He is one of the cleverest young people I know. A scientist, he also has a parallel artistic career, a broad culture, and is very well-read and informed. In a nutshell, one cannot define him as naïve or ingenuous. 

Recently I was with him and his wife, both in their thirties. We were celebrating an important professional success of the husband, who had achieved a long-hoped-for goal with the help of his team; so, it was a moment of happiness, satisfaction, with the added bonus of not being a private joy, but one which was shared with the team members and family. One could say he was in very high spirits.

All of a sudden, he stopped, became very serious and spoke slowly, deliberately, intently. He said: “The difference between conjugal happiness and all other kinds of happiness” (including, it was clear, the one we were celebrating) “is that you aren’t afraid that conjugal happiness will end one day.”

It took my breath away. It sounded so innocent, so simple. And yet so distant from “reality”. I’m not married, and I strongly believe in the indissolubility of marriage; nevertheless, when I think of marriage, and perhaps hope to find the “right person” one day, I have not that same simple, strong and incredibly innocent faith in marriage.

We have both grown up in the no-fault divorce culture. It makes marriage inherently unstable. Even when one says with full conviction “till death do us part”, the lingering thought is that there is plan B, that separation and divorce are an option.

And we all know the frailty of human flesh; the fact that sometimes people turn out to be different from what we expected them to be; that there can be betrayals, failures, infidelities.

And people die. You cannot bank on your spouse to survive you and to be at your side forever. And perhaps it will be always too early, even if they die in their nineties or later.

This is just common sense, not high philosophy. And my interlocutor seemed unaware of all this. He did bank on the eternity of their love. Of course he knew that people die, yet he wasn’t afraid that his conjugal happiness could have an end.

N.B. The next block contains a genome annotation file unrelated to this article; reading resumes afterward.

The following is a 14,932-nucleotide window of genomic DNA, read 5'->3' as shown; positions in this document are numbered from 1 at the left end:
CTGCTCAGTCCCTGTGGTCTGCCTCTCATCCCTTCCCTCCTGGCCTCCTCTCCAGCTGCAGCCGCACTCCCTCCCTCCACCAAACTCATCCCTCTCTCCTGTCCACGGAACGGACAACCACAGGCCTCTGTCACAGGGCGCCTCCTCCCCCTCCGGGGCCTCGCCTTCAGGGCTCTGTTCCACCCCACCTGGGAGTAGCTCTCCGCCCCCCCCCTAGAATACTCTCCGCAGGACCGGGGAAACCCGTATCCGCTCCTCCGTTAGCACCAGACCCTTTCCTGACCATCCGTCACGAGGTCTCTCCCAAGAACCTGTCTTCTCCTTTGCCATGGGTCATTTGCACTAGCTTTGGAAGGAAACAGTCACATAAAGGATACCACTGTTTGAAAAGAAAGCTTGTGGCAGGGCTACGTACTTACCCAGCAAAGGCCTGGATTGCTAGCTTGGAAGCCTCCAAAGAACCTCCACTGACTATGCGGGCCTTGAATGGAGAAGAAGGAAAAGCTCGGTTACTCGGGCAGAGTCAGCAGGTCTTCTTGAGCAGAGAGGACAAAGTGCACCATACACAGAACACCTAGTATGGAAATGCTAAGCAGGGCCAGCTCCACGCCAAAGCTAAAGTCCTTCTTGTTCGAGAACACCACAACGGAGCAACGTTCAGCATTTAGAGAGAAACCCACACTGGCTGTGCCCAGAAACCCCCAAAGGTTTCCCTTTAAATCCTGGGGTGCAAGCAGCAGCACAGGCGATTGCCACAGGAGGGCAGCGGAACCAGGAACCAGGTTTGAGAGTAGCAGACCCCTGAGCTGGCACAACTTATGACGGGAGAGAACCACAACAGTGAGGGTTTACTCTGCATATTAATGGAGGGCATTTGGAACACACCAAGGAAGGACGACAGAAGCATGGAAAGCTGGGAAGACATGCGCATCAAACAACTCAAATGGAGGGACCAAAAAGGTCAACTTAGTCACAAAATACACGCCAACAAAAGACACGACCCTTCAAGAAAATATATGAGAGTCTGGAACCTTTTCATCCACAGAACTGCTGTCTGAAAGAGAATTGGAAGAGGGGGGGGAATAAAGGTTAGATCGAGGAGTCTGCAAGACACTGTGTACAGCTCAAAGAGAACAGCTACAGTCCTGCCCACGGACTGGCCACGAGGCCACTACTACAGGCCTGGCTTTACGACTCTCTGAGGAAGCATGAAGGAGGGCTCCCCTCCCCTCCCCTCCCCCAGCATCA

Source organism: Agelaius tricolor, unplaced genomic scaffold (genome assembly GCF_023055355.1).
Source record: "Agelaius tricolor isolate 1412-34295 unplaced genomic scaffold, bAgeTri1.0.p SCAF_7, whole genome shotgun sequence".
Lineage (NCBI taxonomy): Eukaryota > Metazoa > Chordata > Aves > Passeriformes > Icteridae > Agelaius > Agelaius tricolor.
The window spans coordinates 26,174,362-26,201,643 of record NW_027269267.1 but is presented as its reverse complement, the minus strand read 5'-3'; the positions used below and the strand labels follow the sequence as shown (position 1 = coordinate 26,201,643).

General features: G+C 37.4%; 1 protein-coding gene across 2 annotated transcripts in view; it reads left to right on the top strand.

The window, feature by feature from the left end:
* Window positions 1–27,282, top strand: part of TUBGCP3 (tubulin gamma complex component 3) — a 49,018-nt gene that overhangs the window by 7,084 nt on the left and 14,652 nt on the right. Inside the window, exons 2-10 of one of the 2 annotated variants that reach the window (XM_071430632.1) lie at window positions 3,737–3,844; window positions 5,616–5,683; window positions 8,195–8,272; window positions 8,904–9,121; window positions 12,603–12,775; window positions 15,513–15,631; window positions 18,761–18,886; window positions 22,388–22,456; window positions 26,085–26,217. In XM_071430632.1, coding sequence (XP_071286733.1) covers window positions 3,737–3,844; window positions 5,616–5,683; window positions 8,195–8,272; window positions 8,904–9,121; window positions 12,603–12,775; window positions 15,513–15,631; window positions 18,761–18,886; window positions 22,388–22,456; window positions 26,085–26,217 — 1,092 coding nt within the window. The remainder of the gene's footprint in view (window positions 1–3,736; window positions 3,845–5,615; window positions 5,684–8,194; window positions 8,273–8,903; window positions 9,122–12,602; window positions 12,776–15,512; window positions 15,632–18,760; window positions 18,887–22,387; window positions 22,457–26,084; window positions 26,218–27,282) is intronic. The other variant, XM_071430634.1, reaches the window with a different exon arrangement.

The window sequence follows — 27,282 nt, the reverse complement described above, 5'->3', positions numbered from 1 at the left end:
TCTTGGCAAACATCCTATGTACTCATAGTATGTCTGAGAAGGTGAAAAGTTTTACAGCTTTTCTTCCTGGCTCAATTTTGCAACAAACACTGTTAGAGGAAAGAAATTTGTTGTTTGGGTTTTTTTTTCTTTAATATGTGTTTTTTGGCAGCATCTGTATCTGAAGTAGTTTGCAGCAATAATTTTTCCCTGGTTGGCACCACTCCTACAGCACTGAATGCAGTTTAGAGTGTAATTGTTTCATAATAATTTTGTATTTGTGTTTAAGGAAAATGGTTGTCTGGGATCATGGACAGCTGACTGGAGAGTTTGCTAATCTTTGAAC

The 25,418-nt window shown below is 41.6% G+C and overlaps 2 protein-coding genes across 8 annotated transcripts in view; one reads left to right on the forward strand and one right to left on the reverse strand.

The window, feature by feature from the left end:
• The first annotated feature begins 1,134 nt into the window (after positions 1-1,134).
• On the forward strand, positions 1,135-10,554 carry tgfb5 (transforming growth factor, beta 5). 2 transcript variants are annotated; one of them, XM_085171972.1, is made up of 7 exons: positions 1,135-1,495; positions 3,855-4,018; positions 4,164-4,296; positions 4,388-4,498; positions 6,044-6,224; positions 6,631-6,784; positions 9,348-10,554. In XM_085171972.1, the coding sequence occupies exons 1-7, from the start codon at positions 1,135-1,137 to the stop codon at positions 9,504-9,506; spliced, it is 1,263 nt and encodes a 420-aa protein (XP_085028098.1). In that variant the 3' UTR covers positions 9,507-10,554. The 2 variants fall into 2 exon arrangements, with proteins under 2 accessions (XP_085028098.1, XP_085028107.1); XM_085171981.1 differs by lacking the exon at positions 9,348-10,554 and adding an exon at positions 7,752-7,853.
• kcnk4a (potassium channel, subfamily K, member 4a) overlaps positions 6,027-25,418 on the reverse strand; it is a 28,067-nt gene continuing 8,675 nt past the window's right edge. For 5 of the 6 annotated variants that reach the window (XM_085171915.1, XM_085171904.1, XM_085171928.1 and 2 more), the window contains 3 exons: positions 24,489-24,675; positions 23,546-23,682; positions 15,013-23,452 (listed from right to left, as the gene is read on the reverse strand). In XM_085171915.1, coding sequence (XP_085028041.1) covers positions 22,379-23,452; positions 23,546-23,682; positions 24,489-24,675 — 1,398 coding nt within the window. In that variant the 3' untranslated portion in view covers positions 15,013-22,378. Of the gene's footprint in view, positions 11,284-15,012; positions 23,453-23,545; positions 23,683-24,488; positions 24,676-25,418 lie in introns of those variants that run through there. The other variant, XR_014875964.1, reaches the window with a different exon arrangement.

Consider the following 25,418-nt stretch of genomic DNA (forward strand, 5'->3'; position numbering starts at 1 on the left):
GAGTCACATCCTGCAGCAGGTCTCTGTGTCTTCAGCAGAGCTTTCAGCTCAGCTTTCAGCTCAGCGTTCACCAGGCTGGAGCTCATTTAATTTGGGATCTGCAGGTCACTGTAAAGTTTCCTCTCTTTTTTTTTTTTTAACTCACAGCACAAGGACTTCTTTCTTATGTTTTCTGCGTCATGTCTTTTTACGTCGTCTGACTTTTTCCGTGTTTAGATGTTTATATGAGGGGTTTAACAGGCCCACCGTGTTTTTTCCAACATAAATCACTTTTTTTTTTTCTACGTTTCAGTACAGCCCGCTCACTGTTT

I must admit that his words touched me very deeply and made me think profoundly. So many people do not choose matrimony and content themselves with short-term happinesses, which are inherently poisoned by the certainty of their ending. Others do get married, but with that tiny door open in the background with the sign “emergency exit” on it. Still others expect no more of their marriages than a tolerable state of non-warfare, once the sparks of love inexorably fade and are still.

This young man was certain, almost childishly certain, and yet strong and reliable as only adult people can be, that their happiness would be forever. Not because their marriage would be singularly blessed and without any difficulties, either external or internal. Not because he and his wife are immortal, a thing I strongly doubt. But because true love, built on fidelity, and true fidelity, born of love, are eternal. And though death may indeed part us, even the end of bodily life may not be the end of love, or of happiness.

To some this will sound crazy, but it is the true vocation of human beings, who aren’t made for short-term satisfaction or tiny dreams. They are made for infinite happiness, for infinite love, for hopes so high and unbelievable that their minds can’t quite follow them, but their hearts do.

This young man had understood all this. And, in his few words, he taught me that.

Dr Chiara Bertoglio is a musician and theologian moonlighting as a journalist. She writes from Italy. Visit her website.


Dr Chiara Bertoglio is a musician and theologian moonlighting as a journalist. She writes from Turin in Italy. Visit her website at www.chiarabertoglio.com